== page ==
Truthfully, though, we all have times when we’re in an unexpected pickle, and continuing to try can be daunting. Last Sunday I found myself in that position. I was supposed to make a special cake for a Mother’s Day dinner, but for reasons I won’t bore you with (I’ll just cry to Byrd about them), I found myself unable to commit to a long recipe.
There was at least an hour where I lay curled up on my bed with Byrd, wondering how I could make anything at all. Finally, though, with Mike’s encouragement, I began poking about online. As soon as I found a recipe for blueberry scones, I knew it was the eight-minute-essay of a dessert that I’d been looking for.
Thankfully, they turned out delicious. And even more lovely is the fact that I now have another story about determination to bore my students with.
When have you pushed past an obstacle to succeed?
One year ago: Coffee Mousse Filled Double Chocolate Chunk Cookie Sandwiches
Two years ago: Lemon Raspberry Cake
Blueberry Scones with Maple Glaze
Recipe by: Adapted slightly from Tyler Florence (scones) and Recipe Girl (glaze)
Yield: 8 scones or 16 mini-scones
These scones are delicious, quick, and easy. They can literally be mixed, baked, and glazed within 45 minutes — perfect for my crisis Sunday! I love the combination of maples and blueberry because it reminds me of a sweet blueberry pancake breakfast.
2 cups all-purpose flour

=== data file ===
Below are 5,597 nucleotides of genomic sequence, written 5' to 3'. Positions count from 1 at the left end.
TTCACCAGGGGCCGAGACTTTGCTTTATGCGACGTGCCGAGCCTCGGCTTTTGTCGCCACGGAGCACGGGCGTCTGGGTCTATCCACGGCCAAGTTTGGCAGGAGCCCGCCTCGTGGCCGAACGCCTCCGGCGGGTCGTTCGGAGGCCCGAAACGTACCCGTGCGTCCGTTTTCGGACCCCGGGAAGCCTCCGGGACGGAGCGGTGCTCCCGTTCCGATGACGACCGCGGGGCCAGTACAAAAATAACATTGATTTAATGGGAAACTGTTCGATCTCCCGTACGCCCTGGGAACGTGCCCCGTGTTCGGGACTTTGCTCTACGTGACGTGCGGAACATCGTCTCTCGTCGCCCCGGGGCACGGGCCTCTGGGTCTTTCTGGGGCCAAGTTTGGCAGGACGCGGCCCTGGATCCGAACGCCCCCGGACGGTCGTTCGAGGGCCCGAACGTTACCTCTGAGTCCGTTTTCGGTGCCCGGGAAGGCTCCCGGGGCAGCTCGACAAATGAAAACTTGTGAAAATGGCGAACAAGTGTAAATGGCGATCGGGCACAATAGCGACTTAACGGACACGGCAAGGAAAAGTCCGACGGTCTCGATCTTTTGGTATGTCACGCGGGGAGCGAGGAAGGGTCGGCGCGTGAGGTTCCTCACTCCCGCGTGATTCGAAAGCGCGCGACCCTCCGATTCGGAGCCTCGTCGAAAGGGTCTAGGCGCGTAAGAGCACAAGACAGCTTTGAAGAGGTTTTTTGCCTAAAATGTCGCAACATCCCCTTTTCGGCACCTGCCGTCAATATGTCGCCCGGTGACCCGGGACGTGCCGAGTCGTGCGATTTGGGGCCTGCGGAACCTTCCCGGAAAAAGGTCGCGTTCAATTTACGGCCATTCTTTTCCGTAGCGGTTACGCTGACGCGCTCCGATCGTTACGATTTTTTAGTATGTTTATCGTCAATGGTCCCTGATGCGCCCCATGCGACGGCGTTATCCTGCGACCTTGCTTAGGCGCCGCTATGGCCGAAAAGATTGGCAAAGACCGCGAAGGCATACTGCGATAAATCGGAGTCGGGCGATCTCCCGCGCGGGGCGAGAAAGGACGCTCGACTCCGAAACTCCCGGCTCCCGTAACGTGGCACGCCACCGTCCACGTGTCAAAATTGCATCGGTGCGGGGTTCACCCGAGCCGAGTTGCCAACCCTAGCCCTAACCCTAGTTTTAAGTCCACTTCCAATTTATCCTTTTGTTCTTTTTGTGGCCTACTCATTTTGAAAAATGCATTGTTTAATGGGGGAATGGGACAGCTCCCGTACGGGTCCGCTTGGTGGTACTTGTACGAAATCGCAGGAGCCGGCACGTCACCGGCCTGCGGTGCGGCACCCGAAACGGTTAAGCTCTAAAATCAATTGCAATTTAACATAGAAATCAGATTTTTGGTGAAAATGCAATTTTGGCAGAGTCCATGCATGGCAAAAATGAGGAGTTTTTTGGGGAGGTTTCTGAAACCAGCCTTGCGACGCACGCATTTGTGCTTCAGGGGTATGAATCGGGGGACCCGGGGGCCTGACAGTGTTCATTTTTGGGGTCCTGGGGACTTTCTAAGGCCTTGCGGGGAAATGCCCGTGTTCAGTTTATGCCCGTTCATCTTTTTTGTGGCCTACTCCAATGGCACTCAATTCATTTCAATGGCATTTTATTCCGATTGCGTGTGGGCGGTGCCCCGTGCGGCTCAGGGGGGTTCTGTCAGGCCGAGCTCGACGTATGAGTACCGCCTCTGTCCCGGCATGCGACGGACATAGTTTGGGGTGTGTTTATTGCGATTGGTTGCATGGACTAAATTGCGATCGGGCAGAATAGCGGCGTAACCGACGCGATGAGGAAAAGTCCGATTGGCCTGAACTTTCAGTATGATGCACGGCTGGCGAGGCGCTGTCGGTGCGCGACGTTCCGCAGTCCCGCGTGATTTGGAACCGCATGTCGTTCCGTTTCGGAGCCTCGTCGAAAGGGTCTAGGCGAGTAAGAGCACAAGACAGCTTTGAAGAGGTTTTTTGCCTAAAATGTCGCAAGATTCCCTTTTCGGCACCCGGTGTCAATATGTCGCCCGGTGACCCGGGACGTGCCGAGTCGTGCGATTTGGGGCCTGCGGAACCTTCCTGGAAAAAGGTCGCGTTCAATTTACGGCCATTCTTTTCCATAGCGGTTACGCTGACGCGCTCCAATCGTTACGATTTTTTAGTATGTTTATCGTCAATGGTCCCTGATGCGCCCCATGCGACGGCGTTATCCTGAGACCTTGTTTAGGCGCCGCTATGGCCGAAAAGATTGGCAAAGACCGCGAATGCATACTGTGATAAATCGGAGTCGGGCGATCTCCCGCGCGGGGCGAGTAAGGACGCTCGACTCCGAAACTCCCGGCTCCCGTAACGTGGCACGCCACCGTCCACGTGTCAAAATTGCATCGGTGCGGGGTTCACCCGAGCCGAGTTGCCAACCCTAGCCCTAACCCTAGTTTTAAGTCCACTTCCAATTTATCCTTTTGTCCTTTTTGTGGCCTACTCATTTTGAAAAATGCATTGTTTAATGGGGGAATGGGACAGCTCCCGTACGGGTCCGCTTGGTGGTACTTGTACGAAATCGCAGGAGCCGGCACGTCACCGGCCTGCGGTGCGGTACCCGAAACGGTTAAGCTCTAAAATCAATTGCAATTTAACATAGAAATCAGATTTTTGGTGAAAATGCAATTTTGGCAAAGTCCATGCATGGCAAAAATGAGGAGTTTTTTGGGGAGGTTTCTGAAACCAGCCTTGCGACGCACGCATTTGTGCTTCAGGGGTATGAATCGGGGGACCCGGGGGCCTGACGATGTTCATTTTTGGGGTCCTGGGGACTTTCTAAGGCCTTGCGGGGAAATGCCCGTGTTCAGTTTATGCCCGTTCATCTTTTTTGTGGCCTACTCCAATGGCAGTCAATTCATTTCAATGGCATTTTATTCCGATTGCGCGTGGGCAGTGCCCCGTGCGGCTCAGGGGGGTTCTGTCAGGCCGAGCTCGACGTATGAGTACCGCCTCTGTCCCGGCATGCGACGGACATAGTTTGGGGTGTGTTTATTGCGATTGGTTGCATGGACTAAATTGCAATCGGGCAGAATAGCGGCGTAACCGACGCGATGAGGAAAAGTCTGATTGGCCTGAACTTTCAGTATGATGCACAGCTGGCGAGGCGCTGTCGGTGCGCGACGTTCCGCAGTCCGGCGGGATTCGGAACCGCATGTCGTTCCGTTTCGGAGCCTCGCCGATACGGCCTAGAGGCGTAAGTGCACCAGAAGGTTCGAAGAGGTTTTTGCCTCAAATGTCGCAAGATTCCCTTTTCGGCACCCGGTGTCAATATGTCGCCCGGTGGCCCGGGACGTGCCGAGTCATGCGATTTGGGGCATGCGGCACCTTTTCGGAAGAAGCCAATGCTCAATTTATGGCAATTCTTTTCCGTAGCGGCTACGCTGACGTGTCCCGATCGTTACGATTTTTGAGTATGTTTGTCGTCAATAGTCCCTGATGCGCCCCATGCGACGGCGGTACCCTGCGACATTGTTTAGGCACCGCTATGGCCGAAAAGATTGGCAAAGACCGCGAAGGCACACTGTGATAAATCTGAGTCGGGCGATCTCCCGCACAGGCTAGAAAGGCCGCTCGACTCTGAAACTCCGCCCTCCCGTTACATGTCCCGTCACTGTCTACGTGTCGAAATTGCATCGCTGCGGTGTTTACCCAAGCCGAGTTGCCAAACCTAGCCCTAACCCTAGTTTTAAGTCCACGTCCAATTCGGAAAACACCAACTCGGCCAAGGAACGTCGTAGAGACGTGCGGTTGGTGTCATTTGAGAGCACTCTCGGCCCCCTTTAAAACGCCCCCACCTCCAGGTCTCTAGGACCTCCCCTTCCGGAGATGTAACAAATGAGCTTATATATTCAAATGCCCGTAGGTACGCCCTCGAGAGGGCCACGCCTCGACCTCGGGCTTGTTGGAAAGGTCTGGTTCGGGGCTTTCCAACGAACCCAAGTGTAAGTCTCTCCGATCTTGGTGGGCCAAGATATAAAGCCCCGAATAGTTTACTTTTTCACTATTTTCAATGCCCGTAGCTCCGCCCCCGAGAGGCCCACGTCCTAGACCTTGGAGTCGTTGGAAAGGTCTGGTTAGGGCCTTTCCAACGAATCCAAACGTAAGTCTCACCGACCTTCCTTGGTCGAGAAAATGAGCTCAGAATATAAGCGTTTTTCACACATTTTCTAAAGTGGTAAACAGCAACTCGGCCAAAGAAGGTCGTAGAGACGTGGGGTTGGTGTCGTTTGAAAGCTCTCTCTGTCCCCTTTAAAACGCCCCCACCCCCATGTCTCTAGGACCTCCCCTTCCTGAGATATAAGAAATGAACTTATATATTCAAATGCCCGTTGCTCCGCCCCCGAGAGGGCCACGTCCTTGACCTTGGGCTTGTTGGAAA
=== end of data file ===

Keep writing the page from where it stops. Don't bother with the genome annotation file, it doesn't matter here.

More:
1 tablespoon baking powder
1/2 teaspoon salt
2 tablespoons sugar, plus more for sprinkling
5 tablespoons unsalted butter, cold, cut in chunks
1 cup fresh blueberries
1 cup heavy cream, plus more for brushing the scones
Maple Glaze Ingredients:
1/3 cup icing sugar
2 Tbs maple syrup
1/2 teaspoon cinnamon
Preheat the oven to 400 degrees F and line two baking sheets with parchment paper. Sift flour, baking powder, salt, and sugar together (I usually do this on a piece of wax paper that I can then use as a chute to pour the ingredients into a bowl) and place them in the bowl of a food processor. Pulse the cold butter into the mixture 6-8 times until the mixture looks like coarse crumbs (you can do this with a pastry cutter or two knives if you don’t have a food processor.) Pour the flour mixture into a bowl and fold in the blueberries gently so as not to break them. Make a well in the center of this mixture, add the heavy cream, and slowly work the flour and cream together to form a dough, being careful not to overmix.
Lightly flour a surface and press the dough out (careful not to handle it too much; the butter should stay in tiny, cold pieces) into a long, skinny rectangle: about 12 inches by 3 inches. Cut the rectangle in half and in half again so that you have a row of 4 3-inch squares. Cut each square in half diagonally to form your scones (you can cut them in half on the other diagonal, too, if you want mini-scones.) Place the scones on the prepared baking sheets, brush on heavy cream, sprinkle with sugar, and bake for 15 to 20 minutes or until golden.
Let scones cool while you mix the glaze. Whisk icing sugar, cinnamon, and maple syrup together until smooth and drizzle over the scones. Eat immediately.